Black Panther is not immune to the problematic elements that can be found in more “traditional” Disney classics, and, in fact, promotes colonialist and neocolonialist values. Colonialism proves to be a major plot device throughout the movie, as many of the plot points include direct or indirect references to the pain and suffering caused by hundreds of years of oppression for Black Americans and Africans. However, neocolonialist values seep into the film through the characters M’Baku, leader of a rival tribe who challenges the main character T’Challa for the title of Black Panther, and the larger role for Agent Ross, a white male CIA operative. Through its mostly ineffectual attempts to highlight the problems with colonialism, endorsement of neocolonial ideals, and inability to allow a Black colonizer to be shown in a positive light, Black Panther espouses many of the problematic ideologies shown in Disney films, while also adding a few colonial twists specific to the film.

Colonialism Through Portrayals of Wakanda

Sarahi Ledesma, glass

Sarahi Ledesma, glass

From the beginning of the film, the main setting of Wakanda deals with the effects of colonialism through isolationism. In a storybook- type opening, the origin of the mysterious African nation is told, with stories of tribal wars, a powerful element named Vibranium, and an ancient warrior consuming the Heart Shaped Herb, which gave him supernatural abilities and made him the first king and Black Panther, “the protector of Wakanda” (Black Panther, 2018). Later on in the introduction, the audience learns that the nation chose to “hide in plain sight” amidst the chaos happening in the outside world (Black Panther, 2018). Although colonialism is not explicitly mentioned, images of slave ships, tanks, and planes suggest that the Wakandans were aware of the dangers that surrounded them. As a result, the residents chose isolationism, or not being involved in world affairs, “to keep Vibranium safe” (Black Panther, 2018). Since the Wakandans knew that the element was a resource that gave them a great technological edge over other nations, they decided to avoid the colonialists that would doubtlessly come to pillage their greatest asset and overthrow their carefully preserved way of life. In just a few minutes of screentime, the colonialist themes of the film are on full display.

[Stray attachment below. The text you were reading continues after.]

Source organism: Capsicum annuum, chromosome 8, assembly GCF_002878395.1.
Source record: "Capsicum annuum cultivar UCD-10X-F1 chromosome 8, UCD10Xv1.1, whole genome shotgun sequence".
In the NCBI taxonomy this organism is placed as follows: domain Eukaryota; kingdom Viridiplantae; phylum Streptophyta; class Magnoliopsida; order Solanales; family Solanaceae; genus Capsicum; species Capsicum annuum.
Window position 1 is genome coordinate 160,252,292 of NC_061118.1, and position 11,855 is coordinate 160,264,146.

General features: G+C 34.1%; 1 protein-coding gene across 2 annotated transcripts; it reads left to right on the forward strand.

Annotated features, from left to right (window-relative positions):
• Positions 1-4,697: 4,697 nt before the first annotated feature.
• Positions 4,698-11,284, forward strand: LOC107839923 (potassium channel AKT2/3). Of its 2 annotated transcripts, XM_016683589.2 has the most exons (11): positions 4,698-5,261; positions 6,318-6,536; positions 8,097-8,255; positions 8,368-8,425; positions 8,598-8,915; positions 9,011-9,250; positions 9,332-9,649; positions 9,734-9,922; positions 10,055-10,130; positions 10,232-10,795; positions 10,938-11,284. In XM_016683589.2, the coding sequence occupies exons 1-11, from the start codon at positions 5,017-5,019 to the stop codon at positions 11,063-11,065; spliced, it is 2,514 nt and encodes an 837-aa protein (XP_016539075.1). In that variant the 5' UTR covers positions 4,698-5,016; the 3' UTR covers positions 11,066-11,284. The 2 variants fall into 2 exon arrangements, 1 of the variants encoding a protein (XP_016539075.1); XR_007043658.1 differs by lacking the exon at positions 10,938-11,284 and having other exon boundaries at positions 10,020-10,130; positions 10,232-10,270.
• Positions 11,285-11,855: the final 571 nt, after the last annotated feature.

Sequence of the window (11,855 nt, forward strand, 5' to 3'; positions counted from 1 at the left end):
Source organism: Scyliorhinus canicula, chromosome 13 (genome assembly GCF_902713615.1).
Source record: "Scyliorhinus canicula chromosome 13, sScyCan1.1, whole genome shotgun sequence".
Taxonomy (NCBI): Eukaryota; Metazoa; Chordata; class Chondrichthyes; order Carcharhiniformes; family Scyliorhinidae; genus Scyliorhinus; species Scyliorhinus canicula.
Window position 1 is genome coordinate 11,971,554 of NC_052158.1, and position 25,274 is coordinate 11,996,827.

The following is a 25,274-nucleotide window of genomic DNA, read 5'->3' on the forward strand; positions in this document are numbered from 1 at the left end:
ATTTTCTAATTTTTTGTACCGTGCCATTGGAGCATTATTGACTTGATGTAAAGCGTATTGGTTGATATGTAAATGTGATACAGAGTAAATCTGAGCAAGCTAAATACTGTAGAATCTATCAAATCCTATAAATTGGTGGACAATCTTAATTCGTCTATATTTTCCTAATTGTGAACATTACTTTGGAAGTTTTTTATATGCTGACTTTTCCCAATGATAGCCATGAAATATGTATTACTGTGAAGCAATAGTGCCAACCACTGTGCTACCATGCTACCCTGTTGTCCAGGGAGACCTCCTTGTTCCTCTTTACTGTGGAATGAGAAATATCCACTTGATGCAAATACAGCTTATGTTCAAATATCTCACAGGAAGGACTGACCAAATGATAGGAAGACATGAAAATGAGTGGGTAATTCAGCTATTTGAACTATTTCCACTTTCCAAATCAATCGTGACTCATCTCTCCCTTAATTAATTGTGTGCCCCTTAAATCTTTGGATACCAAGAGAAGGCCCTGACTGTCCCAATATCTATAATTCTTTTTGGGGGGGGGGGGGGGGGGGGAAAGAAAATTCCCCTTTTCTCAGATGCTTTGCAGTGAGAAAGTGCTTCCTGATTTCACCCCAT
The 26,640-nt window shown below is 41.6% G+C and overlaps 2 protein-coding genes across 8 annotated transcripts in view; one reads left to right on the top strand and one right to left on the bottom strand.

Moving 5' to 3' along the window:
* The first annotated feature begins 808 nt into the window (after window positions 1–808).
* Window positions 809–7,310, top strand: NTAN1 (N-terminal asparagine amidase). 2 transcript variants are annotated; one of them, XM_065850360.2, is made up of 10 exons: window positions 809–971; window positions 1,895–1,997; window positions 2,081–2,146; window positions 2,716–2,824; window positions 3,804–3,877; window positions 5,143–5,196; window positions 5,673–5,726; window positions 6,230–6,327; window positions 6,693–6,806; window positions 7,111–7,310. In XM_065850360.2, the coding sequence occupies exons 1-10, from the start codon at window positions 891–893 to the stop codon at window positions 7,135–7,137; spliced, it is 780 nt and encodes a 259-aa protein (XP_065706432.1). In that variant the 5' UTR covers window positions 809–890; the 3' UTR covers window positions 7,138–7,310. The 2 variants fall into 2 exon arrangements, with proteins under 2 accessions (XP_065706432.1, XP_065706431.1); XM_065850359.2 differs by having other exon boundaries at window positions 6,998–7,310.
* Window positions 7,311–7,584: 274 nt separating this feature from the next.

In the film itself, the general conception of Wakanda by the outside world shows the nation as a primitive third-world country that needs help from more developed countries. Collste (2019) notes that “enduring social relations of the superior and subordinate has a tendency to create images of the Other and of oneself, and these images are shared by both the superior and the subordinate” (2). This phenomenon, known as epistemic injustice, causes ideas of superiority and inferiority in both affected cultures, which often comes as a result of a colonialist history. While Wakanda itself has not been colonized by the traditional European or Western powers, the ideals of how they relate to the outside world, in comparison to other African countries, remain.